By Rasheed Abu Bakar
Once again, Paul Scholes is making it hard for Sir Alex Ferguson to replace him.
The 37-year-‘young’ playmaker bossed the midfield for the 71 minutes he was on the pitch, and did more than enough to ensure United could afford to operate in second gear for the rest of the game.
With last week's hat-trick hero Robin van Persie on the bench, Javier Hernandez and strike partner Danny Welbeck threatened from the word 'go', but they did little to trouble the Wigan goal.
In particular, the latter looked the most dangerous player on the field, but undid all the reputation he made for himself last season (and at EURO 2012) after tumbling in the box at the slightest contact from Latics goalkeeper Ali Al-Habsi.
The resulting penalty miss from Hernandez was justice for Welbeck’s fragile knees and at that moment, the Stretford End started to mentally prepare for a ‘one-of-those-days’-type of games.
Scholes is all too familiar with such games, and he did not let another one materialize here.
On his 700th appearance for the club, the evergreen ginger-haired midfielder simply carried on doing what he has done best all these years at United - linking defence and attack, spraying passes from one end to the other and breaking up play with reckless tackles.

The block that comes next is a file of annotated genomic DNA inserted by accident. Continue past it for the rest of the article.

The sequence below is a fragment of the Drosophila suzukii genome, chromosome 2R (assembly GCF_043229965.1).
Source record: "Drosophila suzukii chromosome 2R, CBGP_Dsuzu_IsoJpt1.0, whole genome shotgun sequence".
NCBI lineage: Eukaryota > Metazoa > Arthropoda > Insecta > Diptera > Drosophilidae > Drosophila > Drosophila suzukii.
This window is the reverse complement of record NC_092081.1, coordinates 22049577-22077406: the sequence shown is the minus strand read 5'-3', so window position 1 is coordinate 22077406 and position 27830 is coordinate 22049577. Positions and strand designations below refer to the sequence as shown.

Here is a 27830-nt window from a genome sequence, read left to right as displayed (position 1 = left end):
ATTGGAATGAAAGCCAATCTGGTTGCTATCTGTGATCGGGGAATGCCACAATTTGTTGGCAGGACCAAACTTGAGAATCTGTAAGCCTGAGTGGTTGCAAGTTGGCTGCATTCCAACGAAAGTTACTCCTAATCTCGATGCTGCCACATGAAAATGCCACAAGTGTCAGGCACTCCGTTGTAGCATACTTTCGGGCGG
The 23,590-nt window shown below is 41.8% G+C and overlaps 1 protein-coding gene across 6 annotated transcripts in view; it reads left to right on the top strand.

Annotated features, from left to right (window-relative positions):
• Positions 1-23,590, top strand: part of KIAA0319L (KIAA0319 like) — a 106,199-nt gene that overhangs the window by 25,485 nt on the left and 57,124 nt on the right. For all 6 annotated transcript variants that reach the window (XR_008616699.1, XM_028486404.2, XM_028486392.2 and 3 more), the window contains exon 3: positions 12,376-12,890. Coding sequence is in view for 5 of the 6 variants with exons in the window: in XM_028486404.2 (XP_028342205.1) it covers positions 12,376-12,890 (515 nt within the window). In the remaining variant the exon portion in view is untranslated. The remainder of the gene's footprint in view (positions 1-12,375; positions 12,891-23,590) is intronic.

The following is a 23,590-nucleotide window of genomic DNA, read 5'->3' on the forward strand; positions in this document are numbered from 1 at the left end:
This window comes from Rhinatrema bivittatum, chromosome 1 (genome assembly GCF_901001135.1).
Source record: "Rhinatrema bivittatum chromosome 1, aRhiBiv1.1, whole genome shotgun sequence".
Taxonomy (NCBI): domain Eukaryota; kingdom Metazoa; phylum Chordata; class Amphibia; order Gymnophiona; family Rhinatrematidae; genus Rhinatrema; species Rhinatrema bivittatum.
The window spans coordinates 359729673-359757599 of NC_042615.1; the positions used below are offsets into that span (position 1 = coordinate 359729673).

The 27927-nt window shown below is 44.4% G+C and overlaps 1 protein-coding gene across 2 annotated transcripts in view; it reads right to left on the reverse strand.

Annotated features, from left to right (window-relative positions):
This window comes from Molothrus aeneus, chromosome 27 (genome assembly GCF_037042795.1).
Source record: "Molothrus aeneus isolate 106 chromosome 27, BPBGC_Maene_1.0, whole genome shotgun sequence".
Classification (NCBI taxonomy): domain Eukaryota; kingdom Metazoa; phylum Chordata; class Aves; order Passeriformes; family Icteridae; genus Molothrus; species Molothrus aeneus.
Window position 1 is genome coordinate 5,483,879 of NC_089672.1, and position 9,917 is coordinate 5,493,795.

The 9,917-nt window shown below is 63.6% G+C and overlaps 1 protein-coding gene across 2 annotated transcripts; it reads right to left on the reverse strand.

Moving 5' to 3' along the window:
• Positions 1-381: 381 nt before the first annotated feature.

His very private and media-shy demeanour is forgotten once he barges into tackles, often carelessly; this the only time he gets into trouble with Ferguson.
Apart from that, Scholes has the knack of contributing goals – goals from midfield that win you games when your strikers are having a day-off.
Ghosting into the box, Scholes was on hand to receive Al-Habsi’s charity after the Omani international had spilled a cross from Nani, easily tapping in the rebound for United’s opener to calm the crowd and his teammates' nerves.
Ferguson has a host of options at his disposal for the midfield berths, but Scholes’ class and accuracy is hard to come by.
The nonchalant way he passes the ball and his awareness of teammates is testament to his talent and often the way United unlock defences. Some skills can be drilled into a player at the training ground, but class comes from within.
Tom Cleverley and summer-signing Shinji Kagawa both have the potential to be great players, but it takes years of experience to dictate play the way Scholes did against Wigan. Never mind that Michael Carrick looked a little jaded; with Scholes in the team, you just knew he was going to hit 30, 40-yard passes with ease.
Former teammate Gary Neville referred to the midfielder as “the best English player of his generation”, and many more in the game would agree.
The Salford-born agent 700 has confirmed he won’t play beyond this season, and Old Trafford knows it will take more than a glass of water and two Panadols to overcome the headache of replacing one of United’s quietest, consistent and greatest servants.